We study global control problems for time-independent nonlinear state equations from a view point of an intersection theory on “configuration spaces of control systems”. Singularities of a feedback controlled system appear as the intersection of the null set of a state equation and an input manifold that is a geometrization of a feedback control law. We decompose the null set of the state equation into the null manifold, the degenerated null manifold and the set of critical points in relation to a feature of singularities of feedback controlled systems. We also discuss generic properties of control laws in the case that the controlled system has only simple or hyperbolic singularities.
This paper is concerned with global control problems for time-independent nonlinear state equations from a view point of an intersection theory on “configuration spaces of control systems”. In this paper, we show a relationship between parity of Morse indices of hyperbolic points on a controlled system and local intersection numbers of an input manifold and a null manifold. We also discuss this result for cases that the closure of a null manifold has self-intersections or intersections to the closure of other unit components. Moreover, we define the projective dimension of the null manifold to disscuss the assignability of hyperbolic points on controlled systems.
In this paper, we propose a new method of estimating the physical parameters for a non-linear system with known structure by using a genetic algorithm (GA). Since a simple GA is empirically known in many cases to cause initial convergence or fall into a local minimum, we introduce a new algorithm named Pool GA and verify its effectiveness for the identification.
In this paper, we consider position and vibration control of a one-link flexible arm with a non-symmetric rigid tip body, of which the mass center does not lie on the centroidal axis of the arm. In this case, the bending vibration and the torsional vibration of the arm are coupled. Firstly, we derive the distributed parameter model using Hamilton's principle. Secondly, on the basis of this model we construct PDS control law using Lyapunov method and examine the asymptotic stability of the closed-loop system. The PDS controller consists of PD feedback of the motor angle and a bending strain (S) feedback of the flexible arm. Finally, some experiments are performed to demonstrate the effectiveness of the proposed controller.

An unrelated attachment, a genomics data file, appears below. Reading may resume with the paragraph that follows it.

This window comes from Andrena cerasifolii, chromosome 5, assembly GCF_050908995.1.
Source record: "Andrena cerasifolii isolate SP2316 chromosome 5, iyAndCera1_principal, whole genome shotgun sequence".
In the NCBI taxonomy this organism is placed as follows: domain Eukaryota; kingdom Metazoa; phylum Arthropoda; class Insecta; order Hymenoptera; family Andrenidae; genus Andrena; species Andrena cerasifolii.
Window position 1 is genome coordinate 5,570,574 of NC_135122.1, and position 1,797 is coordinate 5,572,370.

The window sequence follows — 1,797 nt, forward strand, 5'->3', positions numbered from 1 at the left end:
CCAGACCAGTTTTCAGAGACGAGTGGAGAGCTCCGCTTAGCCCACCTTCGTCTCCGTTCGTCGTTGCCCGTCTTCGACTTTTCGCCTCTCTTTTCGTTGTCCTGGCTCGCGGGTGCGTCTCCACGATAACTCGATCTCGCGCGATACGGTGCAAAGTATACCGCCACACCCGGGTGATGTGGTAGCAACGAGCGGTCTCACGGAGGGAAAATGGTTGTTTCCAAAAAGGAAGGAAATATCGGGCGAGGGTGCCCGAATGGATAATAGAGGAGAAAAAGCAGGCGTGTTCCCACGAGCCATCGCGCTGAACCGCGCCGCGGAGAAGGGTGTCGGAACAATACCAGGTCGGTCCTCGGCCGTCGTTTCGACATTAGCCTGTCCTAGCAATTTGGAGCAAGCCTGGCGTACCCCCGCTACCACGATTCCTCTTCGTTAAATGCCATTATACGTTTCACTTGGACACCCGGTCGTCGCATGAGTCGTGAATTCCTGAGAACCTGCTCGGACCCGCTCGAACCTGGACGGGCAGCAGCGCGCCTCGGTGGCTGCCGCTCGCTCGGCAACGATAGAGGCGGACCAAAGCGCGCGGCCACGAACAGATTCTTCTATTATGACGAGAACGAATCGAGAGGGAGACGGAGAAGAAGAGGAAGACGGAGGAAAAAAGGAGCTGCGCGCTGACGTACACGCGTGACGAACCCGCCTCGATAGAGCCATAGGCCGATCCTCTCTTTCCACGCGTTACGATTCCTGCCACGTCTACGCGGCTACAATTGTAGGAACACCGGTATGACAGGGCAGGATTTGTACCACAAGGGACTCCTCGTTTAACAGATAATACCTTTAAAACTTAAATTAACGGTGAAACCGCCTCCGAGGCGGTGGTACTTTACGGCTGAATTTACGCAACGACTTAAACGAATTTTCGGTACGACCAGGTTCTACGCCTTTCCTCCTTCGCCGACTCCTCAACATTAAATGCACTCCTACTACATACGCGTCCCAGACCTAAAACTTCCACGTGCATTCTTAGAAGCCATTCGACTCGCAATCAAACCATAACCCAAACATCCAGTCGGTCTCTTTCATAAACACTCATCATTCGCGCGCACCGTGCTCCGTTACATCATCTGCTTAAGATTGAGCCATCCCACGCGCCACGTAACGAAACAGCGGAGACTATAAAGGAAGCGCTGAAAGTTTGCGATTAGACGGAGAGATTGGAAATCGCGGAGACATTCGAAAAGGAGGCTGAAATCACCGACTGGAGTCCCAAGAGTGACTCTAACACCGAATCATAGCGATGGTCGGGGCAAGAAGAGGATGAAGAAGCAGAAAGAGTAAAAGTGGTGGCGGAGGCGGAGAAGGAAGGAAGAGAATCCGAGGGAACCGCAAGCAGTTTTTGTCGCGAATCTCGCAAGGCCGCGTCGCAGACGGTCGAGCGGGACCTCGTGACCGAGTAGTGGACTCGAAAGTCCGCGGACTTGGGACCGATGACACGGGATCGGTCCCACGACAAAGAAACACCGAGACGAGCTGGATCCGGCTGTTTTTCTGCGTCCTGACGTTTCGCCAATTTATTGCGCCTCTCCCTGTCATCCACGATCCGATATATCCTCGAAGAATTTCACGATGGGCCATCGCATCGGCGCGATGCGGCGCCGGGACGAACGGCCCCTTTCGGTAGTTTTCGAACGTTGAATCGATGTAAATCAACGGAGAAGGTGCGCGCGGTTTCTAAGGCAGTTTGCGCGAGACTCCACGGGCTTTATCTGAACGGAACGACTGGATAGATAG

A design procedure for data compression and equalization for digital communication systems is developed based on the multirate sampled-data H∞ control theory. The procedure provides transmitting/receiving filters so as to minimize the error between the original signal and the received signal with a time delay, and to reduce the noise added to the channel. While the system is multirate and infinite-dimensional due to up-and downsampling and a delay, the design problem can be reduced to a finite-dimensional discrete-time problem using the lifting and the FSFH (fast-sample and fast-hold) approximation. Numerical examples are presented to illustrate the effectiveness of the proposed method.
This paper proposes an optimal inverse system for a max-plus linear system with a linear parameter-varying structure. For the design of inverse systems of max-linear systems, the prediction equation using max-plus linear systems and the greatest subsolution for the linear algebraic equation are required. Hence, this paper newly gives a prediction equation and the greatest sub-solution for the linear parameter-varying system. In addition to those, this paper shows an optimization method for the system parameters in the inverse systems, and this optimization problem can be reduced to the linear programming. Finally, the proposed method is applied to a two-inputs, two-outputs production system with four machines, and the efficiency of the proposed method is demonstrated by using numerical simulations.
In calculating steady-state flows of water distribution networks, one of the conventional assumptions is that the consumption outflows are constant. In actual networks, however, outflows depend on the pressures. In order to achieve more precise analysis of actual networks, we present in this paper a new method of steady-state flow calculation under the condition that outflows are given as functions of pressures. The newly proposed method for dealing with pressure-dependency of outflows is based on the mesh-flow analysis and is much more efficient compared with the previous method proposed by the authors based on the traditional node-head analysis. It is especially effective for the analysis of fire prevention water networks installed in temples, shrines and villages with many cultural buildings.